People are flocking to cities at an unprecedented pace. While ‘mega’ cities are growing, mid-size cities are growing even faster. Inevitably, this brings serious challenges. Cities must create job opportunities, adequate housing, proper transit solutions and more. Unsurprisingly, cities are increasingly focusing on urban regeneration projects, as a means to accommodate their growth. Too often, these projects put a strain on social resilience. Inner-city neighbourhoods and former industrial zones are being transformed from undesirable areas into locations where people want to live, work and socialise. Houses are renovated, new coffee shops established, public safety increases. A side effect is often out-migration of existing tenants, mainly among lower-income minorities, and in-migration of a wealthier population.
So while regeneration can be the reflection of healthy economic growth in the city, with multinational companies opening headquarters and attracting employees from out of town, it does not achieve the desired impact unless residents are able to share in the success. A recent comprehensive study in the US on this controversial issue suggests that, while gentrification carries negative connotations, many existing residents, including the most disadvantaged, are able to remain in gentrifying neighbourhoods, enjoying the economic, educational and social benefits.
Regardless of who has the upper hand in the debate, there is shared understanding that successful urban renewal must be about strengthening communities. This goal should be at the forefront of development planning and, more importantly, its day-to-day implementation. Success lies in ongoing actions reinforcing the role that proud communities, rich history and culture play in the evolution of neighbourhoods–a role that places them at the heart of what makes the city unique, infusing it with identity and character. Solving all of this is more than a question of infrastructure and investment. If a growing city is to be a successful city, it must also preserve the spirit of the city and its social resilience.
Therefore, growing cities must not leave communities behind. Although neighbourhoods may undergo radical changes, if social resilience is to be maintained, their core identity must remain. Social resilience is about creating a sustainable future for local residents and businesses alike. It means meeting the long-term educational and employment needs of residents. But it also means preserving the communal ties which form a city’s social glue. Small local businesses are an important part of this equation, as they are typically owned by local people and are the largest employers (in total) of local residents. The challenge ranges from ensuring these businesses thrive in the short term while renovations take place and infrastructure is upgraded, to making sure they are part of the vision for the neighborhood in the long term.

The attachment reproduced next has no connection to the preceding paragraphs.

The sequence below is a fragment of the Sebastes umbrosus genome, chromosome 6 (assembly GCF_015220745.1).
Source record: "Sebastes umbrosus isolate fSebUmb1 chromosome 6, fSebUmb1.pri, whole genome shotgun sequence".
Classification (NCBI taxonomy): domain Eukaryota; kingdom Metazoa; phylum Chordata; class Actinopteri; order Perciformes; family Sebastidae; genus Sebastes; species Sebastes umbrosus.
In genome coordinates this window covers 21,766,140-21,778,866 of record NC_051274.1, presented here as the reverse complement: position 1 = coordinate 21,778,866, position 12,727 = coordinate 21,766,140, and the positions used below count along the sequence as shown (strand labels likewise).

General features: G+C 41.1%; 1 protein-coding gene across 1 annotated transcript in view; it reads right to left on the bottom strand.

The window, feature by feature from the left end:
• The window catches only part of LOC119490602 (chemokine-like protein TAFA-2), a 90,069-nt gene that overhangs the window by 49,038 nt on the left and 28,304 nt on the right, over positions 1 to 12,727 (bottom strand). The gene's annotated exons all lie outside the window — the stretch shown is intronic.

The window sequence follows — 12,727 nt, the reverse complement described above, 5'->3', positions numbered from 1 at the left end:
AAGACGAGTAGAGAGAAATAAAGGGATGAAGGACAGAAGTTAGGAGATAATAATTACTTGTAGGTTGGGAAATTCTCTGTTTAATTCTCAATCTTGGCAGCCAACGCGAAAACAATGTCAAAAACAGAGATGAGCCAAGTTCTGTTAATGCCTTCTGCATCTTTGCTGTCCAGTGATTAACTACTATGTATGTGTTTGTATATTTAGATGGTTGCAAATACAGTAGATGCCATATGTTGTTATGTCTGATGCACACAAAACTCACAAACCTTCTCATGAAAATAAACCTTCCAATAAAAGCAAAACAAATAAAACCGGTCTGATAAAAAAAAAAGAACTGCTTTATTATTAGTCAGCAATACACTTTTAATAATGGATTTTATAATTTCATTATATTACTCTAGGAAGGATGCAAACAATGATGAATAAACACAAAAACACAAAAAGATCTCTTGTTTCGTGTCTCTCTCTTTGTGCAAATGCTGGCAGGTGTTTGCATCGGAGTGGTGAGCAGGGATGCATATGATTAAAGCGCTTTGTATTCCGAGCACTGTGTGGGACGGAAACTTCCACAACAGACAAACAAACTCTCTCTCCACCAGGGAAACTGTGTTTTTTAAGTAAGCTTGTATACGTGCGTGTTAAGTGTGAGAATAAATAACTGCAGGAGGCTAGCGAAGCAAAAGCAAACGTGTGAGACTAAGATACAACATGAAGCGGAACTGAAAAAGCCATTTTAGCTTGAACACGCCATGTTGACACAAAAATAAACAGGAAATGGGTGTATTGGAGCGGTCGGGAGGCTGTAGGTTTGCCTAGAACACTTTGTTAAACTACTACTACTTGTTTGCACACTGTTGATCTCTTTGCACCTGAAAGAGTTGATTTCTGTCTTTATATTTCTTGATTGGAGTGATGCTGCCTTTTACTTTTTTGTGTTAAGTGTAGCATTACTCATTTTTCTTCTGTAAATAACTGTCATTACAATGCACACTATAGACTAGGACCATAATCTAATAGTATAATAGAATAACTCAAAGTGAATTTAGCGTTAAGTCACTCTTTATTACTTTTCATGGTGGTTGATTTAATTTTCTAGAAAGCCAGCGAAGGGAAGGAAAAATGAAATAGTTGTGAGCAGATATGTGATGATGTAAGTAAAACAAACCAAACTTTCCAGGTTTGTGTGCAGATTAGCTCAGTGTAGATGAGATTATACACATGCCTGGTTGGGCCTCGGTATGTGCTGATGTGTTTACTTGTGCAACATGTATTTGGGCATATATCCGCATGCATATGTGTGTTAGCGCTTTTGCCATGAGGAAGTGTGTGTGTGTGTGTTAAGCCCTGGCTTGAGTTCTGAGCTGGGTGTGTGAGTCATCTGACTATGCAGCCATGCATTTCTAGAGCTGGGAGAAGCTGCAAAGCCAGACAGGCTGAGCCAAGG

In this regard, the use of a platform designed to encourage engagement between the city and communities and within communities themselves, as neighbourhoods undergo transformation, could be an answer to the challenge–from public consultation during the planning process, through to interactions between residents and local businesses. A local digital currency, which is used to reward actions that strengthen the community, can fuel prosperity and strengthen communal ties. The municipality and city champions can use the currency to encourage residents to shop at local businesses while development work is ongoing or to encourage new residents to engage with the institutions in the community which have for so long characterised the neighbourhood–visiting museums which celebrate local heritage, eating at cafes at the heart of the local scene for decades and supporting local sports teams.
Growing cities must use innovative ways to make sure that communities are not left behind and social resilience is maintained. By nurturing interactions between people from different backgrounds and between residents and local businesses, a local currency can give cities something which it is hard to put a price on–social cohesion and civic pride.
Dr Dana Heller is the Chief Strategy Officer at Colu, a technology company using a unique digital currency to strengthen cities.
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